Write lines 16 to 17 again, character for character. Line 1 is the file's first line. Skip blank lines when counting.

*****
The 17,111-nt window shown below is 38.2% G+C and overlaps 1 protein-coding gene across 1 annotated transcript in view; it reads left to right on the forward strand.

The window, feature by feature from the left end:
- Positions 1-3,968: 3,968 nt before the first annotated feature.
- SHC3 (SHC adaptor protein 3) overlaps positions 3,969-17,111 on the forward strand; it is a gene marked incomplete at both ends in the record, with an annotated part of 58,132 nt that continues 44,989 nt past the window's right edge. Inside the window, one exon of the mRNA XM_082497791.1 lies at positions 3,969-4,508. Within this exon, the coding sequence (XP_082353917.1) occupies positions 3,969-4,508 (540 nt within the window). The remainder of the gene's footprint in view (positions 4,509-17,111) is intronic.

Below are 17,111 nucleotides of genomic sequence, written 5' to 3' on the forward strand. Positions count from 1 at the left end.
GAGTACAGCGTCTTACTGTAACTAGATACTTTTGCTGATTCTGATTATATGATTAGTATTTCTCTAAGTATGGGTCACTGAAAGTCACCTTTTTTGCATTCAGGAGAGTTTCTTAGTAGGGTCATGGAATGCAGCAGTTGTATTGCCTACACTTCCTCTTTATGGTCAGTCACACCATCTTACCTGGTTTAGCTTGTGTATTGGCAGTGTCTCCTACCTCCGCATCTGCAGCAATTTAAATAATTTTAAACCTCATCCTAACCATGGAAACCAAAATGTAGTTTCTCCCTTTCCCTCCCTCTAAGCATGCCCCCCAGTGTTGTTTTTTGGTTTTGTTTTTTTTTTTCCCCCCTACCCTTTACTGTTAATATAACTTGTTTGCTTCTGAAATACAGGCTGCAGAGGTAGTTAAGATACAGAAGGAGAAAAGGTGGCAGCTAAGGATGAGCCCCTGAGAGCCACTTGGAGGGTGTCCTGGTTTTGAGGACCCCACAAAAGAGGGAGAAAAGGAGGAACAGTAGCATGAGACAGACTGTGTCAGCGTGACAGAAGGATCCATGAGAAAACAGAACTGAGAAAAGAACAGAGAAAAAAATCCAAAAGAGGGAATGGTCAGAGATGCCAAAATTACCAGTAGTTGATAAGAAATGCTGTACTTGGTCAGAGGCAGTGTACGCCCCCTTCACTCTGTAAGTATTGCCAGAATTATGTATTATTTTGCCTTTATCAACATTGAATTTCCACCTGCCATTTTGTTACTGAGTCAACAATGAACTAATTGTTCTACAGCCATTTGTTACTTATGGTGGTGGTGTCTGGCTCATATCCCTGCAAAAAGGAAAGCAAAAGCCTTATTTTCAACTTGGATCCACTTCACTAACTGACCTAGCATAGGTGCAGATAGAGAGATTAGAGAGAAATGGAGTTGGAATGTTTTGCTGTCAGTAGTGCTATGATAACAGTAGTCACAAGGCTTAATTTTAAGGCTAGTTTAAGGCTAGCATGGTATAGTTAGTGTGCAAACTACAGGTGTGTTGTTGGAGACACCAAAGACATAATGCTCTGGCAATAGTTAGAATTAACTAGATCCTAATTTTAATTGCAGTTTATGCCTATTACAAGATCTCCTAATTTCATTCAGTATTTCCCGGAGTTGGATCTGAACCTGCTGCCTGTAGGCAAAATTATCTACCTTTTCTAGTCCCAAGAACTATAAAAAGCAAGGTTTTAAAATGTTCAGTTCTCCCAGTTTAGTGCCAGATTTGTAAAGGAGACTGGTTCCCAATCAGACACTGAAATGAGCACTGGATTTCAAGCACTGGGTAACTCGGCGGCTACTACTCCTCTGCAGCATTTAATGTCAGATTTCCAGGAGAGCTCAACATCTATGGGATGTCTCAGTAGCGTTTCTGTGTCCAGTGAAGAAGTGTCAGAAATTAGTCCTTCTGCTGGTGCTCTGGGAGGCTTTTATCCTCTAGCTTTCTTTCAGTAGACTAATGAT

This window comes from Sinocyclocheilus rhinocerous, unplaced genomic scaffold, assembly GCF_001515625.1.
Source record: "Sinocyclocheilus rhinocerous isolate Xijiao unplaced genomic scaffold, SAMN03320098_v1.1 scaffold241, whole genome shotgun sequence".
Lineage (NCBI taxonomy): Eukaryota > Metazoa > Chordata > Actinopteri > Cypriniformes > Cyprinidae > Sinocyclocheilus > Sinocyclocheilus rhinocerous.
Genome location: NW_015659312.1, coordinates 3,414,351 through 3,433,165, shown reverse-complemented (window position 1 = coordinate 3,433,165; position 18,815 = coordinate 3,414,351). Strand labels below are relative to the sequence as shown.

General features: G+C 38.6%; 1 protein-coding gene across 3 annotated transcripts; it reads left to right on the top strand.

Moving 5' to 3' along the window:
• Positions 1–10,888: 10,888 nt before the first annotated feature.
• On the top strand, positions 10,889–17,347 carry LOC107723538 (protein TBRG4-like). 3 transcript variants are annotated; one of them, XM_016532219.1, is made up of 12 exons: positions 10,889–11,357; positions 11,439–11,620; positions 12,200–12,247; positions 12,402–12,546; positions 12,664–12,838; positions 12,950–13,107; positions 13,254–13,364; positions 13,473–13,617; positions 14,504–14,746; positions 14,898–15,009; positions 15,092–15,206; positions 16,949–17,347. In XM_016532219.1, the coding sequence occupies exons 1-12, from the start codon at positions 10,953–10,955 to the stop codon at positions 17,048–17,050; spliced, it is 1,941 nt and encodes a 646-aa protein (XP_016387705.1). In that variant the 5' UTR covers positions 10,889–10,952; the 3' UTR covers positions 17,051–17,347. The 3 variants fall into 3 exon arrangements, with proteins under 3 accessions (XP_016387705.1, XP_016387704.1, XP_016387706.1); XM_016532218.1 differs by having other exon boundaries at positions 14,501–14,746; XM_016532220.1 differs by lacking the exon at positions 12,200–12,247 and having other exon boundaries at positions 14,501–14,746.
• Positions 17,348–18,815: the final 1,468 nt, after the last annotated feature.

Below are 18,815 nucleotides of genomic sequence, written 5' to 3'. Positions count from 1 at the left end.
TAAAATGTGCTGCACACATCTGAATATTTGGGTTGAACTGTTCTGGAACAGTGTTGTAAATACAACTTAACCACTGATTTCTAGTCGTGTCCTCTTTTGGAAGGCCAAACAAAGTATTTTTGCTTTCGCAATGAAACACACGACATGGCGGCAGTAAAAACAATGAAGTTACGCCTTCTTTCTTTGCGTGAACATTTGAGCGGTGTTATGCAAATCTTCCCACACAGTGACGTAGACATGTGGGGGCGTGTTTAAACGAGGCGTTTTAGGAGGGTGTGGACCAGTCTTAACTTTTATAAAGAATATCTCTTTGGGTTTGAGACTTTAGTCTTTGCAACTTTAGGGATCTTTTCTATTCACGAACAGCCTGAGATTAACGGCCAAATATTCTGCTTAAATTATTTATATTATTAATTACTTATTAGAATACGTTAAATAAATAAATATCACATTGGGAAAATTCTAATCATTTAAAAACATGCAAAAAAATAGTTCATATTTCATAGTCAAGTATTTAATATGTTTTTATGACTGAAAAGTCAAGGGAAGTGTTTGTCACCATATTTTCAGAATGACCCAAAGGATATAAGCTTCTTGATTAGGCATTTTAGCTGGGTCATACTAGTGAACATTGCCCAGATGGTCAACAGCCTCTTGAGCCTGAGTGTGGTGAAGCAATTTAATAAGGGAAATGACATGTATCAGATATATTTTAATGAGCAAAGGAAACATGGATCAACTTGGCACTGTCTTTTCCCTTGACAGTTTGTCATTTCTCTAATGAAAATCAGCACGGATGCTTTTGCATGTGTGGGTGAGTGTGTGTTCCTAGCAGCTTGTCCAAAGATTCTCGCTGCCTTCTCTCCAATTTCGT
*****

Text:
Below are 18,815 nucleotides of genomic sequence, written 5' to 3'. Positions count from 1 at the left end.
TAAAATGTGCTGCACACATCTGAATATTTGGGTTGAACTGTTCTGGAACAGTGTTGTAAATACAACTTAACCACTGATTTCTAGTCGTGTCCTCTTTTGGAAGGCCAAACAAAGTATTTTTGCTTTCGCAATGAAACACACGACATGGCGGCAGTAAAAACAATGAAGTTACGCCTTCTTTCTTTGCGTGAACATTTGAGCGGTGTTATGCAAATCTTCCCACACAGTGACGTAGACATGTGGGGGCGTGTTTAAACGAGGCGTTTTAGGAGGGTGTGGACCAGTCTTAACTTTTATAAAGAATATCTCTTTGGGTTTGAGACTTTAGTCTTTGCAACTTTAGGGATCTTTTCTATTCACGAACAGCCTGAGATTAACGGCCAAATATTCTGCTTAAATTATTTATATTATTAATTACTTATTAGAATACGTTAAATAAATAAATATCACATTGGGAAAATTCTAATCATTTAAAAACATGCAAAAAAATAGTTCATATTTCATAGTCAAGTATTTAATATGTTTTTATGACTGAAAAGTCAAGGGAAGTGTTTGTCACCATATTTTCAGAATGACCCAAAGGATATAAGCTTCTTGATTAGGCATTTTAGCTGGGTCATACTAGTGAACATTGCCCAGATGGTCAACAGCCTCTTGAGCCTGAGTGTGGTGAAGCAATTTAATAAGGGAAATGACATGTATCAGATATATTTTAATGAGCAAAGGAAACATGGATCAACTTGGCACTGTCTTTTCCCTTGACAGTTTGTCATTTCTCTAATGAAAATCAGCACGGATGCTTTTGCATGTGTGGGTGAGTGTGTGTTCCTAGCAGCTTGTCCAAAGATTCTCGCTGCCTTCTCTCCAATTTCGT